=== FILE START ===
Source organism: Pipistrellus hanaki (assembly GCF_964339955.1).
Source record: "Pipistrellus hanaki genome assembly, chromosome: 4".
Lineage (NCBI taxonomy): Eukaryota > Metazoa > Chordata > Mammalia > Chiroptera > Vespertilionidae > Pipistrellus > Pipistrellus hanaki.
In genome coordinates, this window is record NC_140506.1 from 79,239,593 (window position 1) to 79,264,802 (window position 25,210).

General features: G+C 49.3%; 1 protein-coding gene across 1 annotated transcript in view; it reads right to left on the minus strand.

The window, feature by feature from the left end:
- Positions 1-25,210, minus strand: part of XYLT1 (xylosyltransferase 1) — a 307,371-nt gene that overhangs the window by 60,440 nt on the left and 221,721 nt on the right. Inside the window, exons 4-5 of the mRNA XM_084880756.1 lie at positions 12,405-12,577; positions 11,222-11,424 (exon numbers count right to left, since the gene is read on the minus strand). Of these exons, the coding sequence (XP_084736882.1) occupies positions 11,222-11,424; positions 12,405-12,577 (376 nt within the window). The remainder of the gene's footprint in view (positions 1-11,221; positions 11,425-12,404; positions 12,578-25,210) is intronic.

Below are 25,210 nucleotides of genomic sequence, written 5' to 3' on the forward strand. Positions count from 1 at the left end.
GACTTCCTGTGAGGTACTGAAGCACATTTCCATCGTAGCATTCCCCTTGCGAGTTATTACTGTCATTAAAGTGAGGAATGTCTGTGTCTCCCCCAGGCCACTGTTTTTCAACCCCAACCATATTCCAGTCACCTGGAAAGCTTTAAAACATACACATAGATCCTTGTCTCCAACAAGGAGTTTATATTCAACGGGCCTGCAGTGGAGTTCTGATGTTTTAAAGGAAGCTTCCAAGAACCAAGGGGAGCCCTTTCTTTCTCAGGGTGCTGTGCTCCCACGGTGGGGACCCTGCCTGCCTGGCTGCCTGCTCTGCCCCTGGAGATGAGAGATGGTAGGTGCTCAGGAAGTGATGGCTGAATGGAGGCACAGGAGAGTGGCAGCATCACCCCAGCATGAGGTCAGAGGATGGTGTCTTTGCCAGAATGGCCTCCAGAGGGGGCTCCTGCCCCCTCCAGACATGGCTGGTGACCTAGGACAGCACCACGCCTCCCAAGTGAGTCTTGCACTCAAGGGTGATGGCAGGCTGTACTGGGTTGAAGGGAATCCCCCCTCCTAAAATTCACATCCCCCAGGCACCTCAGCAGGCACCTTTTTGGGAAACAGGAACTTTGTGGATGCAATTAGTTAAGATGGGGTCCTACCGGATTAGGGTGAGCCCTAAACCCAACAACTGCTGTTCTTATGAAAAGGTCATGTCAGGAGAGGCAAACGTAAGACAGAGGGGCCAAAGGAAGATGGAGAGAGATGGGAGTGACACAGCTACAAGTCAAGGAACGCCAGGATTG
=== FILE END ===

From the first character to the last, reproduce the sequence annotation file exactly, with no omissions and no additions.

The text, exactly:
Source organism: Pipistrellus hanaki (assembly GCF_964339955.1).
Source record: "Pipistrellus hanaki genome assembly, chromosome: 4".
Lineage (NCBI taxonomy): Eukaryota > Metazoa > Chordata > Mammalia > Chiroptera > Vespertilionidae > Pipistrellus > Pipistrellus hanaki.
In genome coordinates, this window is record NC_140506.1 from 79,239,593 (window position 1) to 79,264,802 (window position 25,210).

General features: G+C 49.3%; 1 protein-coding gene across 1 annotated transcript in view; it reads right to left on the minus strand.

The window, feature by feature from the left end:
- Positions 1-25,210, minus strand: part of XYLT1 (xylosyltransferase 1) — a 307,371-nt gene that overhangs the window by 60,440 nt on the left and 221,721 nt on the right. Inside the window, exons 4-5 of the mRNA XM_084880756.1 lie at positions 12,405-12,577; positions 11,222-11,424 (exon numbers count right to left, since the gene is read on the minus strand). Of these exons, the coding sequence (XP_084736882.1) occupies positions 11,222-11,424; positions 12,405-12,577 (376 nt within the window). The remainder of the gene's footprint in view (positions 1-11,221; positions 11,425-12,404; positions 12,578-25,210) is intronic.

Below are 25,210 nucleotides of genomic sequence, written 5' to 3' on the forward strand. Positions count from 1 at the left end.
GACTTCCTGTGAGGTACTGAAGCACATTTCCATCGTAGCATTCCCCTTGCGAGTTATTACTGTCATTAAAGTGAGGAATGTCTGTGTCTCCCCCAGGCCACTGTTTTTCAACCCCAACCATATTCCAGTCACCTGGAAAGCTTTAAAACATACACATAGATCCTTGTCTCCAACAAGGAGTTTATATTCAACGGGCCTGCAGTGGAGTTCTGATGTTTTAAAGGAAGCTTCCAAGAACCAAGGGGAGCCCTTTCTTTCTCAGGGTGCTGTGCTCCCACGGTGGGGACCCTGCCTGCCTGGCTGCCTGCTCTGCCCCTGGAGATGAGAGATGGTAGGTGCTCAGGAAGTGATGGCTGAATGGAGGCACAGGAGAGTGGCAGCATCACCCCAGCATGAGGTCAGAGGATGGTGTCTTTGCCAGAATGGCCTCCAGAGGGGGCTCCTGCCCCCTCCAGACATGGCTGGTGACCTAGGACAGCACCACGCCTCCCAAGTGAGTCTTGCACTCAAGGGTGATGGCAGGCTGTACTGGGTTGAAGGGAATCCCCCCTCCTAAAATTCACATCCCCCAGGCACCTCAGCAGGCACCTTTTTGGGAAACAGGAACTTTGTGGATGCAATTAGTTAAGATGGGGTCCTACCGGATTAGGGTGAGCCCTAAACCCAACAACTGCTGTTCTTATGAAAAGGTCATGTCAGGAGAGGCAAACGTAAGACAGAGGGGCCAAAGGAAGATGGAGAGAGATGGGAGTGACACAGCTACAAGTCAAGGAACGCCAGGATTG